I Don’t Want To Be Skinny Anymore. By Amanda Broomell.
I want to be skinny. I want to walk into Lululemon and know that every see-through pant will slip onto my milky white skin like butter, without the fat. No more doughy rolls hanging over my gym shorts. No more bulging FUPA stuffed like a petrified fried egg inside my pinstriped work pants. I want to be the woman brazenly bearing her T&A in the Equinox women’s locker room. The sweaty hot chick getting stretched out on the sticky mats while beefcake dudes drool as they pass by. The skinniest chick in the room.
I know they tell you that being skinny doesn’t change anything. But I dream it does. And the dream is what I desperately cling to. Even as I write this, I’m fantasizing about all the squats I’m gonna do later to get J.Lo’s butt (let’s be real, there are not enough squats in the world to give me J.Lo’s butt).
I want to be SKIIIIIIIINNNNYYYYYY!!!
Except I don’t.
I don’t know how to BE skinny. It feels foreign, empty, unsustainable. Frankly, it’s just not me.
In 5th grade, I was over 90 pounds when everyone else was 70. I had a period and boobs when everyone else had cardboard chests. I grew up around a neighborhood of boys who called me fat on the daily. At school, I was entered into a “hotness” competition against Cindy Crawford as a joke. In 9th grade, a guy who actually had a CRUSH on me said I was built like a football player. You can imagine what that does to a young lady’s self esteem. (These days, the deciding factor in choosing a mate is whether I could break him or not.)
On top of that, from roughly age 8 to 10, I was sexually, mentally and emotionally abused by a boy who was my age, which was eternally scarring and confusing. He regularly demanded to look at and feel my boobs – and threatened to burn down my house or tell the school I was a slut if I didn’t comply – but he also thought I was an ugly fat lard. How does one make sense of that dichotomy.
After suffering through those traumatic elementary years, I was determined to join the legion of skinny girls as the elixir for my deepest wounds. I imagined a life of glamour, adoring boyfriends, and victorious Cindy Crawford competitions. And miraculously, I achieved what I considered “skinny” during 5 periods over the next 20 years, though each of those moments was abruptly followed by a disappointing journey back to FATLAND.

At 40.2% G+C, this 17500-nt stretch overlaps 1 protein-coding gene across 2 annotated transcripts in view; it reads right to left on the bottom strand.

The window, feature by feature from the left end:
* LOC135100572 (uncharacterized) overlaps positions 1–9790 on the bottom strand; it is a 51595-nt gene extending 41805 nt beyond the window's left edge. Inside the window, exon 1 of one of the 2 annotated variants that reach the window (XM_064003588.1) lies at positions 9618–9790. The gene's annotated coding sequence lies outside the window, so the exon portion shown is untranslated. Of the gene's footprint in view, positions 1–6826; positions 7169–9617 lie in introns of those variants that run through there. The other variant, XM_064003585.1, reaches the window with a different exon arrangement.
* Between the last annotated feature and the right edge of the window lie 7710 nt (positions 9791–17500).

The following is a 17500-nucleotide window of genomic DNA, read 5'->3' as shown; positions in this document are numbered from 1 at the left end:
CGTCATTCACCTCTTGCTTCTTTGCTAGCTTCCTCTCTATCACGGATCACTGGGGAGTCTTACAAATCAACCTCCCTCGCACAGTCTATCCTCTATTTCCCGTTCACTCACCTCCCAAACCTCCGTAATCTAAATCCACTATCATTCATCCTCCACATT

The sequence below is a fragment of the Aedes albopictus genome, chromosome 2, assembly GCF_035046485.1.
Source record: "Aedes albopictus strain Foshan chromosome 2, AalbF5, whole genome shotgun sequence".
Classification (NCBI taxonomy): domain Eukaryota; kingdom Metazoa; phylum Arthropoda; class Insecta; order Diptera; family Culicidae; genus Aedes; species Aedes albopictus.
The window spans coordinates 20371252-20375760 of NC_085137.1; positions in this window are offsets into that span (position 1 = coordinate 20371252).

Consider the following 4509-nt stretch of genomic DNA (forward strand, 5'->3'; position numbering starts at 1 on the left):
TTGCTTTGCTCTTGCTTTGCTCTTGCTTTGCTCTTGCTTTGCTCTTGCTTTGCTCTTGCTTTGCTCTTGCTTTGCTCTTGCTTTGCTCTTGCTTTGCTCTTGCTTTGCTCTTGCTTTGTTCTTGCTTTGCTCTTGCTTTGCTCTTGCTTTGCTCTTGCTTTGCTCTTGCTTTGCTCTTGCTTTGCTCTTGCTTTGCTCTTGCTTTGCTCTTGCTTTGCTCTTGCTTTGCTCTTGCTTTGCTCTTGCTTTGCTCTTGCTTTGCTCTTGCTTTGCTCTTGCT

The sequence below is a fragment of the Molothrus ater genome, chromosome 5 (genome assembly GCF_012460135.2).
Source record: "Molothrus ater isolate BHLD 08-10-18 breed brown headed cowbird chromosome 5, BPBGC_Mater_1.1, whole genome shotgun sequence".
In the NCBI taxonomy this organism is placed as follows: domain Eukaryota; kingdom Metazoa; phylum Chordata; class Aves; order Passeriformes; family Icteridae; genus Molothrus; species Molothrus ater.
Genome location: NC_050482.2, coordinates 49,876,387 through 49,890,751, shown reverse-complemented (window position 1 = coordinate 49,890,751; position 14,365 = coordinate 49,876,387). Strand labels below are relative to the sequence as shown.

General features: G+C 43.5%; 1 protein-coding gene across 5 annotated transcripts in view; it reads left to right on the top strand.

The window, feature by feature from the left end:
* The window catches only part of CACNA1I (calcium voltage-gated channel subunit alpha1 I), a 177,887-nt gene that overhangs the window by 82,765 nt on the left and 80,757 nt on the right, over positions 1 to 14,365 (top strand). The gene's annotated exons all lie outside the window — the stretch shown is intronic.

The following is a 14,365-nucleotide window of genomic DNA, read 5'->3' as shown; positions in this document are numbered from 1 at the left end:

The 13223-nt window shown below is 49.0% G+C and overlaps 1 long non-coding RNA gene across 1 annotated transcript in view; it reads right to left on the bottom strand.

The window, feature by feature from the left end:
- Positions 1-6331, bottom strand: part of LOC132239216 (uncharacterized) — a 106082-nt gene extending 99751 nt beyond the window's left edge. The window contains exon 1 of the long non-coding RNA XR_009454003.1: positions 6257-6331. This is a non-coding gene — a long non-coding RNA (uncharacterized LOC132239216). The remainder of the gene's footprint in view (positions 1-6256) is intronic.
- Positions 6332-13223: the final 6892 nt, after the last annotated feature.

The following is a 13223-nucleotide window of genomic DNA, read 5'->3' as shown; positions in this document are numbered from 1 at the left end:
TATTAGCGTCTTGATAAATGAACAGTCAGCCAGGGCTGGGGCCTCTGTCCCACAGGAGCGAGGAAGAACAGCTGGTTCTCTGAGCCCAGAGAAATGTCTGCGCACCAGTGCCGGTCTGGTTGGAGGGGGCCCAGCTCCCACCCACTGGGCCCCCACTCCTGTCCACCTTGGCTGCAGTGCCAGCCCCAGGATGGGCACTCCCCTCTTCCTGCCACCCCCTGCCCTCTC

My first success was the summer before college during which I worked at a local classy movie theater and basically subsisted on chocolate malt balls and warm, mustard-dipped pretzel bites. Then the next year all my hair fell out. But, damn, was I a skinny bitch.
Next was my gain of the dreaded freshman 15, which was really more like the freshman 30. I accomplished this gain by eating 2 pints of Ben & Jerry’s Chunky Monkey ice cream every evening before bed, and every morning, the freshly-baked chocolate chip bread that my very sweet, Jersey-bred roommate would make for me. But after I graduated college, I started working about 80 hours a week at this sports bar in Brooklyn and was now subsisting on bread sticks, martinis and oxycontin. No room for food! Again, skinny bitch in effect (emphasis on the bitch).
Fast-forward a few years, I gained all the weight back, and also a little dignity, after discovering the Institute for Integrative Nutrition in 2005. I began to get my life on track. I stopped with the pills and excessive drinking, and began eating according to what my body wanted. At first, all it wanted was chocolate and wine and bread. But eventually I realized those were mixed messages being sent to my brain, the result of an emotional desolation that I’ve spent the last 33 years attempting to fill up. I started eating incredibly well and naturally lost weight. Somehow, though, I couldn’t keep it up. Eventually I got back up about 20 pounds and was right were I started. W.T.F.
Attending Columbia’s MFA Acting Program in 2006, I pretty much had no time to eat. We were in class and/or rehearsals for about 16 hours a day for 3 years straight, and the summers were spent either working at low-paying temp jobs, doing non-paid downtown theater in tiny, sweatshop-like blackboxes, or traveling to Europe with money I didn’t have (thank you to all the big banks for your irresponsibly generous lending policies, and, to myself, for the bliss of ignorance and naiveté.) Plus, Showcase (where you do a “pretty” parade around a stage for a bunch of agents and casting directors) was always on the horizon, and you HAD to be skinny for that. So, I hired a personal trainer and ate grass for about 6 months before it happened. And it worked. I got super skinny. But it didn’t do any good. I didn’t get an agent and then that sent me into a super tailspin. On top of that, I endured an endlessly painful breakup with my boyfriend (they tell you not to date people in your class for a REASON), so I went back to my old Chunky Monkey ways. No one wanted me anyway, so what was the point of looking good?